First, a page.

Once upon a Canvas: The Elliott Green Story
By Lee Smith. Modern Painters, Autumn, 2000
Some stories start when another story ends with why, but a better story, a story that doesn’t end, starts with how. ‘The frustrating, arrogant times were when I tried to make a finished thing’, Elliott Green says. ‘How do you do something? How do you get there? How do you become that? I was always interested in the question.’ The answer Green found was to use the question in his paintings. ‘It turns out it’s a road movie.’
Actually, most of the works in Green’s June 2000 show at Postmasters Gallery in New York start with a sketch-movie. The paintings are of details derived either from his drawings or from an extremely slow and deliberate drawing process he started experimenting with a few years ago that once finished looks something like a digital flip-book. He draws a line, scans it into a computer with PhotoShop, and then draws another line, scans that, and another, and maybe erases another and scans that. He’s looking for something that’ll jump-start the drawing, ‘something that hits me as right, a figure, a shape’. The curve of a limb appears somewhere or the silhouette of a face. ‘Then I look for something that complements it, and maybe eventually the first line gets lost; but once I have the first line, that’s when the drama comes in.’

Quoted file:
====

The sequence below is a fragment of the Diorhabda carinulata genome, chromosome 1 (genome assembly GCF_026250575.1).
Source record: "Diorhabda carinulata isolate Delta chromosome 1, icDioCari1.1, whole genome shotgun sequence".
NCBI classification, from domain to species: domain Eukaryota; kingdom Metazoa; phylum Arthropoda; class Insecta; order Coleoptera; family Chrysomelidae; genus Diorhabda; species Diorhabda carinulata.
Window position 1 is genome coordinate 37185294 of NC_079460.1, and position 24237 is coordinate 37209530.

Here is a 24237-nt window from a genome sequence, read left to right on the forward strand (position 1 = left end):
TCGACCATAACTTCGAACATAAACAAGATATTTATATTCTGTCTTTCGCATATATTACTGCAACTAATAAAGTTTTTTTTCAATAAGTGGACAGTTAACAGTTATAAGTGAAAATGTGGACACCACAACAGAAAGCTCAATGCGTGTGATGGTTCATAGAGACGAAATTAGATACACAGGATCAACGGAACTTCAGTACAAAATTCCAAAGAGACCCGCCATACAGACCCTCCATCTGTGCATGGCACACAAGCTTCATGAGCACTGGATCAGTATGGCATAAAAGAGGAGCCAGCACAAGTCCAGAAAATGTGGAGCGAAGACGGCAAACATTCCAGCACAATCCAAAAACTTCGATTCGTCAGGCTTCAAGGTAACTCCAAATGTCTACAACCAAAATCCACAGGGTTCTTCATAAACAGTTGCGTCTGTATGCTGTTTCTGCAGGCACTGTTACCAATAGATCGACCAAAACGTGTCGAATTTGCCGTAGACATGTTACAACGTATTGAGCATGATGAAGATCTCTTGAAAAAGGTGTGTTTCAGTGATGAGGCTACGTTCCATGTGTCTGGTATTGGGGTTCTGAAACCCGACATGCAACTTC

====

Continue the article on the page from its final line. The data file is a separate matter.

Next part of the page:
The completed sketch-movie is a kind of how-to story about making art. For the artist, regardless of how long it takes, the drama’s in finding what comes next; for the beholder, since the inspiration is understood to be the premise of the work itself, the moment always seems instantaneous. Here’s how to see it the way the artist does. The catch, of course, is that you’re not, and watching the action unfold just makes it stranger. The sketch-movies, taking days on the production end, last just a few seconds on the computer screen and then rewind to the first line and build again. We’re still left wondering, how did it become a finished piece of art? At what point in the process was the making graced with inspiration? If it’s a little like a magician pulling the rabbit out of his hat again and again without ever giving it away, it’s worth keeping in mind that the rabbit’s just one part of a story that happens to have a rabbit in it. It’s a how-to story, but not about a finished thing, nor the intimation of a single moment.